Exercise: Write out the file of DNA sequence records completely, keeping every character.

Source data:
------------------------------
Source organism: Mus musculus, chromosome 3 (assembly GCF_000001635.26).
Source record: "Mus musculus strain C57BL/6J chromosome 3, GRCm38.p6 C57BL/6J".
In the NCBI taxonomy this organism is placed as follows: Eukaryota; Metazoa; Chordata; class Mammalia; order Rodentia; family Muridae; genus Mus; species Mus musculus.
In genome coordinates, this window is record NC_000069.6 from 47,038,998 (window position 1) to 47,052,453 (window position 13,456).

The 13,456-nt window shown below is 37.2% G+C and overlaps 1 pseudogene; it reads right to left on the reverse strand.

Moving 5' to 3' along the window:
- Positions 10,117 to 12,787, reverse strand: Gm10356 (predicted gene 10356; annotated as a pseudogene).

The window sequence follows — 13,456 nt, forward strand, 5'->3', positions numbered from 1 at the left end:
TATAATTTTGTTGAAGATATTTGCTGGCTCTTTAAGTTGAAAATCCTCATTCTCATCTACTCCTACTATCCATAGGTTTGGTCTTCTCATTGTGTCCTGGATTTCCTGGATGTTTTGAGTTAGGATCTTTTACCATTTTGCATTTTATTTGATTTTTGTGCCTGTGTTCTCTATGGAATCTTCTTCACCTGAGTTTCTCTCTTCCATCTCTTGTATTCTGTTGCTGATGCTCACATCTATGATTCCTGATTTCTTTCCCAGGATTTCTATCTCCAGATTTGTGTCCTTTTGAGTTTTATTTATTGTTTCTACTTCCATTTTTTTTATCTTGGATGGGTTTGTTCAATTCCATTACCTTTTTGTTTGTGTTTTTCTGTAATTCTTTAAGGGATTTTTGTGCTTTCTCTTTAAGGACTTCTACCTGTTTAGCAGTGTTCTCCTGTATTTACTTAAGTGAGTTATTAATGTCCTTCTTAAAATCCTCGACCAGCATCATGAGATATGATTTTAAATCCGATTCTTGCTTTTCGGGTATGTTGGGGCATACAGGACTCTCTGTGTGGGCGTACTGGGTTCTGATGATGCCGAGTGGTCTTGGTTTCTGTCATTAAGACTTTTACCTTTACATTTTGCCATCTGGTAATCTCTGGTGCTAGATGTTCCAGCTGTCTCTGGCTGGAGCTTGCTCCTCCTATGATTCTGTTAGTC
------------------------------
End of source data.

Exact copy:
Source organism: Mus musculus, chromosome 3 (assembly GCF_000001635.26).
Source record: "Mus musculus strain C57BL/6J chromosome 3, GRCm38.p6 C57BL/6J".
In the NCBI taxonomy this organism is placed as follows: Eukaryota; Metazoa; Chordata; class Mammalia; order Rodentia; family Muridae; genus Mus; species Mus musculus.
In genome coordinates, this window is record NC_000069.6 from 47,038,998 (window position 1) to 47,052,453 (window position 13,456).

The 13,456-nt window shown below is 37.2% G+C and overlaps 1 pseudogene; it reads right to left on the reverse strand.

Moving 5' to 3' along the window:
- Positions 10,117 to 12,787, reverse strand: Gm10356 (predicted gene 10356; annotated as a pseudogene).

The window sequence follows — 13,456 nt, forward strand, 5'->3', positions numbered from 1 at the left end:
TATAATTTTGTTGAAGATATTTGCTGGCTCTTTAAGTTGAAAATCCTCATTCTCATCTACTCCTACTATCCATAGGTTTGGTCTTCTCATTGTGTCCTGGATTTCCTGGATGTTTTGAGTTAGGATCTTTTACCATTTTGCATTTTATTTGATTTTTGTGCCTGTGTTCTCTATGGAATCTTCTTCACCTGAGTTTCTCTCTTCCATCTCTTGTATTCTGTTGCTGATGCTCACATCTATGATTCCTGATTTCTTTCCCAGGATTTCTATCTCCAGATTTGTGTCCTTTTGAGTTTTATTTATTGTTTCTACTTCCATTTTTTTTATCTTGGATGGGTTTGTTCAATTCCATTACCTTTTTGTTTGTGTTTTTCTGTAATTCTTTAAGGGATTTTTGTGCTTTCTCTTTAAGGACTTCTACCTGTTTAGCAGTGTTCTCCTGTATTTACTTAAGTGAGTTATTAATGTCCTTCTTAAAATCCTCGACCAGCATCATGAGATATGATTTTAAATCCGATTCTTGCTTTTCGGGTATGTTGGGGCATACAGGACTCTCTGTGTGGGCGTACTGGGTTCTGATGATGCCGAGTGGTCTTGGTTTCTGTCATTAAGACTTTTACCTTTACATTTTGCCATCTGGTAATCTCTGGTGCTAGATGTTCCAGCTGTCTCTGGCTGGAGCTTGCTCCTCCTATGATTCTGTTAGTC